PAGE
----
BioCycle September 2011, Vol. 52, No. 9, p. 4
Thirty years ago, in March 1981, BioCycle held its second of two conferences with the title, “Biogas And Alcohol Fuels Production – Biomass Energy For City, Farm And Industry.” The Proceedings from the second conference provide a glimpse into the state of the industry at that time. For example, in the introduction, BioCycle founder and Publisher/Editor Emeritus Jerome (Jerry) Goldstein contrasted the forward movement resulting from research and commercial-scale projects that “indicate the economic potential of a developing industry” with the federal government withdrawing much of its research support as well as certain financial incentives. Wrote Jerry: “The strength of ‘an idea whose time has come’ evidently can ignore much federal policy and rhetoric.”
Comparing presentations from the 1981 conference to what’s on the agenda for BioCycle’s 11th Annual Conference on Renewable Energy From Organics Recycling – October 31-November 1-2, 2011 in Madison, Wisconsin – is fascinating. Consider, for example, a 1981 presentation titled “Dry Anaerobic Methane Fermentation” by a group from the Department of Agricultural Engineering at Cornell University. The paper analyzed the potential of anaerobically digesting dry or solid substrates. It focused primarily on agricultural crop residues, and clearly identified biogas-generation opportunities. Fast forward 30 years, and we have several presentations and a tour of the first dry fermentation digester in the United States in Oshkosh, Wisconsin.
Another topic covered at the 1981 conference was municipal waste to vehicle fuel, focusing on utilizing biogas from wastewater treatment plants and landfills. Fast forward once again to our 11th Annual BioCycle Renewable Energy conference, and you will see multiple sessions on this specific topic. The same holds true for utilization of biogas by natural gas utilities.
Thinking back to Jerry Goldstein’s phrase, “an idea whose time has come,” begs the question – are we there yet? And without hesitation, the short answer is “Yes!” We have a critical mass of projects, biogas markets, technologies and systems, financial mechanisms, technical knowledge and operating experience across city, farm and industry. We are making inroads on policies and incentives, although at too slow a pace for many people, especially when it comes to better pricing for renewable power. We have a vibrant and growing trade organization, the American Biogas Council, with around 125 members, up from only 40 or so a year ago.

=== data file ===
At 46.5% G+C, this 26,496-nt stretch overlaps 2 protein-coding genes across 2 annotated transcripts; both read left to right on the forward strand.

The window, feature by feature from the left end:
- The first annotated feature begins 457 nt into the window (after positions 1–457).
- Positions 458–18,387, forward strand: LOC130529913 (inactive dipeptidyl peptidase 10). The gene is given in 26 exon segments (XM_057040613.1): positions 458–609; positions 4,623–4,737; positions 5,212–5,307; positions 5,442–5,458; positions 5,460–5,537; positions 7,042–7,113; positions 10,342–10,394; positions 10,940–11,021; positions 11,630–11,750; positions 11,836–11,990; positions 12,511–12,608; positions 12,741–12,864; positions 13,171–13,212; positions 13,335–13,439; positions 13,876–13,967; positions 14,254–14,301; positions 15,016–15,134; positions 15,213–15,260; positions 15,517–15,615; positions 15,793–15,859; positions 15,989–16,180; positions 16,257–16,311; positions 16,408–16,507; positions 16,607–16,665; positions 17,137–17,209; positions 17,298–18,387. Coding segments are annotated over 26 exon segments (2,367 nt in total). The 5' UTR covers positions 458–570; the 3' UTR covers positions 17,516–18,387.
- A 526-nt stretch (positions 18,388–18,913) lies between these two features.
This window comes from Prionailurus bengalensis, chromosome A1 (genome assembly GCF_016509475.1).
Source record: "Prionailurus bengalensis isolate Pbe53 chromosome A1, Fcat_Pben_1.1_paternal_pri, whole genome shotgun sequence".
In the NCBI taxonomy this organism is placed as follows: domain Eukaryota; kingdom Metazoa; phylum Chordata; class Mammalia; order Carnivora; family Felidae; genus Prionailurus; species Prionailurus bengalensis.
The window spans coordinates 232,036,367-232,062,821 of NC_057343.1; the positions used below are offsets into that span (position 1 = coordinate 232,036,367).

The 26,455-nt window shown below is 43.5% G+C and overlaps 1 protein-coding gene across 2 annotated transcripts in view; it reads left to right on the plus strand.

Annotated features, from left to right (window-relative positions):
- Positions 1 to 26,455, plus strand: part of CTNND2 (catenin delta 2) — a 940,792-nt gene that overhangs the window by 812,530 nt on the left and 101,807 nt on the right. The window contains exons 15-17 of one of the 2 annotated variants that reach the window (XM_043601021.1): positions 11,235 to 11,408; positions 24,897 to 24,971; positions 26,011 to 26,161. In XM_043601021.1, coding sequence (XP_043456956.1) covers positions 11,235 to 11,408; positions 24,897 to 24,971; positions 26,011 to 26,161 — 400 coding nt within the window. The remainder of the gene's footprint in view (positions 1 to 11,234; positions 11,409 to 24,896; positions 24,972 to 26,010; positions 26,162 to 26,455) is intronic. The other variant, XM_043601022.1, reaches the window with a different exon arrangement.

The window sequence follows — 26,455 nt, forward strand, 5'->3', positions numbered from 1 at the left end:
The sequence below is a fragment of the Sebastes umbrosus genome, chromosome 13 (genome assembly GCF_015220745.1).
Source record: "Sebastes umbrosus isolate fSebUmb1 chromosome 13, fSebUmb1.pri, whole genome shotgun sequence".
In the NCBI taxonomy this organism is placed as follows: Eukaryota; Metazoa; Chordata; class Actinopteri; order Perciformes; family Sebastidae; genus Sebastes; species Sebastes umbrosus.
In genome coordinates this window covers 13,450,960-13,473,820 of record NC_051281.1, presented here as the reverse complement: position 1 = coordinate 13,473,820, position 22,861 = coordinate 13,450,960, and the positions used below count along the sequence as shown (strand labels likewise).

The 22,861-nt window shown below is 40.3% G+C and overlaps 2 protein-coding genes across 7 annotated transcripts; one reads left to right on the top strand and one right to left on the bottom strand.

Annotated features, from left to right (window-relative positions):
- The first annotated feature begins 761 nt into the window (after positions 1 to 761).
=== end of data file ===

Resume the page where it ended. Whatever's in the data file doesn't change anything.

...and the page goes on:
This issue’s Renewable Energy Conference Preview, starting on page 23, captures the essence of this critical mass, as well as the opportunities to tap. The articles connect directly with Conference presentations in Madison. From Sturman Industries’ smart engines to Fair Oaks Farms’ milk tanker truck fleet capable of being fueled with dairy biogas, to industrial food processors and municipal wastewater treatment plants benefiting from anaerobic digestion (just to name a few of the topics), BioCycle readers will get a flavor of the Biogas Buzz. And the Renewable Energy Marketplace (p. 46-50) showcases the companies exhibiting in Madison. Also, be sure to keep checking the Conference website (www.biocycleenergy.com) to learn about additional activities, such as Biogas Awareness Month events (see page 6) and ABC’s annual membership meeting (7:30 a.m.-8:30 a.m, November 1, during the conference).
While this issue features the buzz around the BioCycle Renewable Energy Conference, it also includes an excellent report on odor management at a composting facility in Ontario, Canada (page 51), and this month’s Community Sustainability feature on Olivewood Gardens and Learning Center in National City, California (page 20), which is connecting kids to compost, gardening and healthy foods. Without a doubt, the BioCycle community is a reality “whose time has come.”